The proportions of ICU patients with thrombocytopaenia, overt DIC, a SIC score of > 4, an increased D-dimer concentration, and VTE were assessed. Parameters of coagulation and clinical features were compared between survivors and non-survivors and between patients with and without VTE using the chi-square test. Coagulation parameters including the PT, aPTT, fibrinogen concentration, D-dimer concentration, FDP concentration, antithrombin concentration, and platelet count on the day of admission to the ICU and on the day of ICU discharge or death were compared using the Wilcoxon signed rank test. Logistic regression and linear regression were used to analyse the associations among the D-dimer concentration, SIC or DIC score, and mortality. Kaplan–Meier survival curves were also plotted.
In total, 200 patients with proven COVID-19 disease were categorised as ICU patients. Of these patients, we excluded 2 who died within 24 hours after admission, 7 who lacked information about coagulation parameters, and 11 who were undergoing extracorporeal membrane oxygenation therapy because such therapy promotes thrombosis and a hypercoagulable state. The remaining 180 patients (113 men, 67 women) were enrolled in the study. By the end of data collection, 89 (49.44 %) patients had died, 85 (47.22 %) had been discharged alive, and 6 (3.33 %) were still hospitalised. The patients’ characteristics and medical history are shown in Table 2. Their median age was 64 years, and patients aged ≥ 60 years had significantly increased mortality (p = 0.000). A history of cancer was found in only eight patients, and all of these patients died within 25 days after admission, indicating that cancer history could be a risk factor for mortality as reported [9, 10].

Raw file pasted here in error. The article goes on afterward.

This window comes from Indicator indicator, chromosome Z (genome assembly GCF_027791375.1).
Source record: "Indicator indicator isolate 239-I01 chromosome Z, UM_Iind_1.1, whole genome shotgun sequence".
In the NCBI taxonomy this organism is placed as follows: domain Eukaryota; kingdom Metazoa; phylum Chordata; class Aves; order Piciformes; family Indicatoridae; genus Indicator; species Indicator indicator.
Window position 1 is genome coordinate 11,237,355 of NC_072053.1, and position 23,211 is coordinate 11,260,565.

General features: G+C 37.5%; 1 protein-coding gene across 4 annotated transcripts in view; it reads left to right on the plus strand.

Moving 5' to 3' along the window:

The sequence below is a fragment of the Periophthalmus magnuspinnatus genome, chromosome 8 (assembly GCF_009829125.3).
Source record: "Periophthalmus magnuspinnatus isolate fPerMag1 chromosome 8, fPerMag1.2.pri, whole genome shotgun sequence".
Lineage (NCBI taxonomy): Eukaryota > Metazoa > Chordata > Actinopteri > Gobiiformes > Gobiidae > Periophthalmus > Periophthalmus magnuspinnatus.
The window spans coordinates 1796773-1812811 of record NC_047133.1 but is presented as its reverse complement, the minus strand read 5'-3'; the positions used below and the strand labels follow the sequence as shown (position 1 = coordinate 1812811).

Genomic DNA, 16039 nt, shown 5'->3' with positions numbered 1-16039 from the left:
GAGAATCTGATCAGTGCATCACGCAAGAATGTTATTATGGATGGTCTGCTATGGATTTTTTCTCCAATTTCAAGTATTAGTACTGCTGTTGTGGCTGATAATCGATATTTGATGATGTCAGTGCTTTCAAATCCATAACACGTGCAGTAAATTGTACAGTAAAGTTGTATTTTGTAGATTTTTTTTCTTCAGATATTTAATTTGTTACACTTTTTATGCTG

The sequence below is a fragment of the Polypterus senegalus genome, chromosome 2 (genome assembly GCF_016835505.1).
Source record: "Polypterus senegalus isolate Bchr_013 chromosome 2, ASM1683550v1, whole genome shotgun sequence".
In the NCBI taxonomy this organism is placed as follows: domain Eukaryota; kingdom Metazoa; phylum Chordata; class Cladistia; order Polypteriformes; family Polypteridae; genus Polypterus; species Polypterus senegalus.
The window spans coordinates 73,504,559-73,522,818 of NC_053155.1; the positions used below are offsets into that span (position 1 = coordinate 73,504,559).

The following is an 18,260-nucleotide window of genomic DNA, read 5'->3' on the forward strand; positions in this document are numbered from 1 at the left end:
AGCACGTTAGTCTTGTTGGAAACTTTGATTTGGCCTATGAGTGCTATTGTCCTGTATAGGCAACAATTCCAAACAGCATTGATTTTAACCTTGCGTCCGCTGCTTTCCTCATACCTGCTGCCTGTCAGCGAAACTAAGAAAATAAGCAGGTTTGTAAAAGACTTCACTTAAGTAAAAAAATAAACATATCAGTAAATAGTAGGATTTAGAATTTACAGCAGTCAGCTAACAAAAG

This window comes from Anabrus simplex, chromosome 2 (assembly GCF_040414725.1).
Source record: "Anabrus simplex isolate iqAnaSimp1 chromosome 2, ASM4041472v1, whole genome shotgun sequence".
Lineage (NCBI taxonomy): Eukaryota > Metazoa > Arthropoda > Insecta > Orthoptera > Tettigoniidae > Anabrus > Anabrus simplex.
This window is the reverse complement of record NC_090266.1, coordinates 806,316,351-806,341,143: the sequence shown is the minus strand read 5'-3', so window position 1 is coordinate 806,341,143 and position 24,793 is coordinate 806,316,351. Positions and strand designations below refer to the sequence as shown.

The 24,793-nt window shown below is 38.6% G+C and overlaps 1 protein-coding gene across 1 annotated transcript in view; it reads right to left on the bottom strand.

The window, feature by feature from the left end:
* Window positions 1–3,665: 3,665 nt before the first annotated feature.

Coagulation parameters: correlation with survival
Of 180 patients, 11 (6.11 %), 5 (2.78 %), 60 (33.33 %), and 123 (68.33 %) had a prolonged PT (> 3 s), prolonged aPTT (> 10 s), decreased antithrombin concentration, and increased fibrinogen concentration, respectively, on admission to the ICU (Table 3). These coagulation abnormalities were not related to mortality. A decreased platelet count, which is reportedly relatively uncommon at the initial presentation of patients with COVID-19, was associated with non-survival in the present study. Forty-seven (26.11 %) patients with a platelet count of < 150 × 109/L on admission to the ICU had higher mortality. The D-dimer concentration was higher than that shown in many previous studies [1,2,3,4,5, 11], and 154 (85.56 %) patients had a D-dimer concentration of > 0.5 mg/L. Even for patients without a history of cancer, diabetes, or VTE, 114 (82.61 %) had an increased D-dimer concentration. The D-dimer concentration was stratified into four levels as shown in Table 3, and a D-dimer concentration of > 0.5 mg/L on admission was significantly associated with 30 day mortality. A D-dimer concentration of > 5 mg/L was found in 62 (34.44 %) patients, and 43 (69.35 %) of them were non-survivors. The concentration of FDP, another hyperfibrinolysis-associated parameter, was elevated in 55 (61.80 %) non-survivors, which was a significantly higher proportion than survivors. To study the association between coagulation disorders and disease development, we compared parameters on the day of ICU admission versus the day of ICU discharge or death. Among 89 non-survivors, the D-dimer concentration was increased and the platelet count and antithrombin concentration were decreased significantly. In contrast, the platelet count had recovered and the fibrinogen concentration was decreased in 91 survivors on the day of ICU discharge or end of data collection compared with the day of ICU admission (Fig. 1).